Written by Itziar Aguinaga Gil
Urban environmental challenges require on-site environmental solutions. As such, green infrastructure is
widely proposed as a feasible measure towards the resilience and sustainable
development of urban areas.
Urban forests represent the back-bone of urban
green infrastructure by connecting the rural and city interface, and they
provide both environmental and social benefits given that an adequate
implementation and management is in place. However, all efforts may fail if
there are not consistent and universal tools to quantify and characterize the necessary
factors involved in the practice, policy and decision-making process. That is
why we should consider the potentials of integrating urban forests within the
National Forest Inventory.
A new University College London (UCL) study, published in Carbon Balance and Management, used publicly-available airborne LiDAR (Light Detection and Ranging) data collected by the UK Environment Agency, combined with ground-based LiDAR measurements, to generate a map of carbon stored in an estimated 85,000 trees across the London Borough of Camden.
According to the researchers, urban forest can contain as much carbon as tropical rainforests. They found that areas such as Hampstead Heath store up to 178 tonnes of carbon per ha, in comparison to the median value for tropical rainforests of 190 tonnes of carbon per ha.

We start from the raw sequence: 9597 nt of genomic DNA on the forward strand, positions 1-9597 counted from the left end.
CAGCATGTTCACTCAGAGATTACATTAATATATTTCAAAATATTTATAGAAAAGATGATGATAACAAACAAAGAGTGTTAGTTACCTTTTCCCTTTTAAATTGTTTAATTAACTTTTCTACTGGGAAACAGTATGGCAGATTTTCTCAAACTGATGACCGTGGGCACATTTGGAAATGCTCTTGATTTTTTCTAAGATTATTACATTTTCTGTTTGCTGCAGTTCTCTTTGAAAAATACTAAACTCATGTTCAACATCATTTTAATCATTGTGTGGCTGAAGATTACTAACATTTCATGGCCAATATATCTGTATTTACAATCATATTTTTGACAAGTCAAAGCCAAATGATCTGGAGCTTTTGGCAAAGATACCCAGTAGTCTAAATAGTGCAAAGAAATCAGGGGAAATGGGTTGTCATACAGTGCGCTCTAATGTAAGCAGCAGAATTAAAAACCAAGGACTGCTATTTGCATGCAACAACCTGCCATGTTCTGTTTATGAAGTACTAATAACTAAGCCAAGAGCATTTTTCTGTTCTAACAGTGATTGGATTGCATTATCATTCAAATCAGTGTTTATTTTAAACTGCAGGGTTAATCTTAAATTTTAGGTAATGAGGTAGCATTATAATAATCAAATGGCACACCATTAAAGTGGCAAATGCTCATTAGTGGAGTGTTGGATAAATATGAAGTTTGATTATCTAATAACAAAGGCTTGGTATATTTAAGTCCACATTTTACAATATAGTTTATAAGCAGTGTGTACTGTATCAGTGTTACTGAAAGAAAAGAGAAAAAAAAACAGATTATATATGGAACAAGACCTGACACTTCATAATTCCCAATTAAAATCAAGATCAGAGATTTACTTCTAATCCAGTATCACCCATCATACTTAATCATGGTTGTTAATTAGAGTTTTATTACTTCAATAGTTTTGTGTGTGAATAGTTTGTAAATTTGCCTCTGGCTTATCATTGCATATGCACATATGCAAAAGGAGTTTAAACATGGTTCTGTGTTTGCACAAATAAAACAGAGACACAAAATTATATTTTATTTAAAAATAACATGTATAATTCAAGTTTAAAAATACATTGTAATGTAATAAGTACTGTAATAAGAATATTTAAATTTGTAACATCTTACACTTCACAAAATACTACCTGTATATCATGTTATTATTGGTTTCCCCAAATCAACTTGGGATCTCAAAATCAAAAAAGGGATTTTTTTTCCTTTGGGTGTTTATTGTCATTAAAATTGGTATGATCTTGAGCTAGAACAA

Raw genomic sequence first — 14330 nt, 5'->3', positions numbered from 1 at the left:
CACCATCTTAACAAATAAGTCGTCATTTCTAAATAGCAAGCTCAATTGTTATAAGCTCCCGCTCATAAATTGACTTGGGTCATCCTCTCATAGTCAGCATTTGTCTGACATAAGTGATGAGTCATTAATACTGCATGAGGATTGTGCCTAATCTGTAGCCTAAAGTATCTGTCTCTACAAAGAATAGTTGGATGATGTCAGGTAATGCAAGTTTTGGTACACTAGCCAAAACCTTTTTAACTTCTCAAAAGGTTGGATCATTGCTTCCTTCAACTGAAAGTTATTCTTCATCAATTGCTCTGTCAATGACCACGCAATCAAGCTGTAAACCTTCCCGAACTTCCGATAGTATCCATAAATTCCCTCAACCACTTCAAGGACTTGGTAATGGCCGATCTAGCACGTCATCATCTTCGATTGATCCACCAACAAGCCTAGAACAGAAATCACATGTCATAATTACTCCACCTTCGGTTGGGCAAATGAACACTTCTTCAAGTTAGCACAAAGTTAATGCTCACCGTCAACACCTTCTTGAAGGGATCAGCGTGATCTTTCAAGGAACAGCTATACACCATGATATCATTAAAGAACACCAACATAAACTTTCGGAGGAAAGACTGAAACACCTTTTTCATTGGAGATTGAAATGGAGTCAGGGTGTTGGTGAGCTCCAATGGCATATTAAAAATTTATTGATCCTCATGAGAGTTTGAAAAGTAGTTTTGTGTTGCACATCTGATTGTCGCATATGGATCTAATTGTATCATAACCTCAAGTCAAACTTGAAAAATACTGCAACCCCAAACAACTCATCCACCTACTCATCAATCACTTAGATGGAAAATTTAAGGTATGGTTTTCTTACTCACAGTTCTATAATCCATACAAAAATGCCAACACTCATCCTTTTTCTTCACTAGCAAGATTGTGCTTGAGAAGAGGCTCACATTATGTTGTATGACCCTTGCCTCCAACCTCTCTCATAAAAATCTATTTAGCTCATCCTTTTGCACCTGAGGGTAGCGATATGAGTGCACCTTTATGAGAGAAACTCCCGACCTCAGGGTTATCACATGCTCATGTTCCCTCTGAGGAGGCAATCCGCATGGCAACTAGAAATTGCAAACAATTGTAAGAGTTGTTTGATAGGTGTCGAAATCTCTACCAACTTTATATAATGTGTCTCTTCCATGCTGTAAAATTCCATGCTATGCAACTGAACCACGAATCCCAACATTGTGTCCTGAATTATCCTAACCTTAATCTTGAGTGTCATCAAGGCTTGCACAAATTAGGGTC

“The trees in our cities are important. They matter because they are close to people and are a key component of our urban environment providing beauty, shade and homes for myriad species as well as absorbing carbon and pollutants. The work being carried out at UCL is adding color and detail to this understanding,” said Sir Harry Studholme, Chair of the Forestry Commission.
LiDAR uses millions of laser pulses to build a very detailed picture of the 3D structure of trees. This allows the team to accurately estimate how much carbon the trees have absorbed via photosynthesis during their lives. It also allows them to estimate the carbon sink provided by urban trees, important for helping to offset fossil fuel emissions.
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UK urban forest can store as much carbon as tropical rainforests
Urban ‘forests’ can store almost as much carbon as tropical rainforests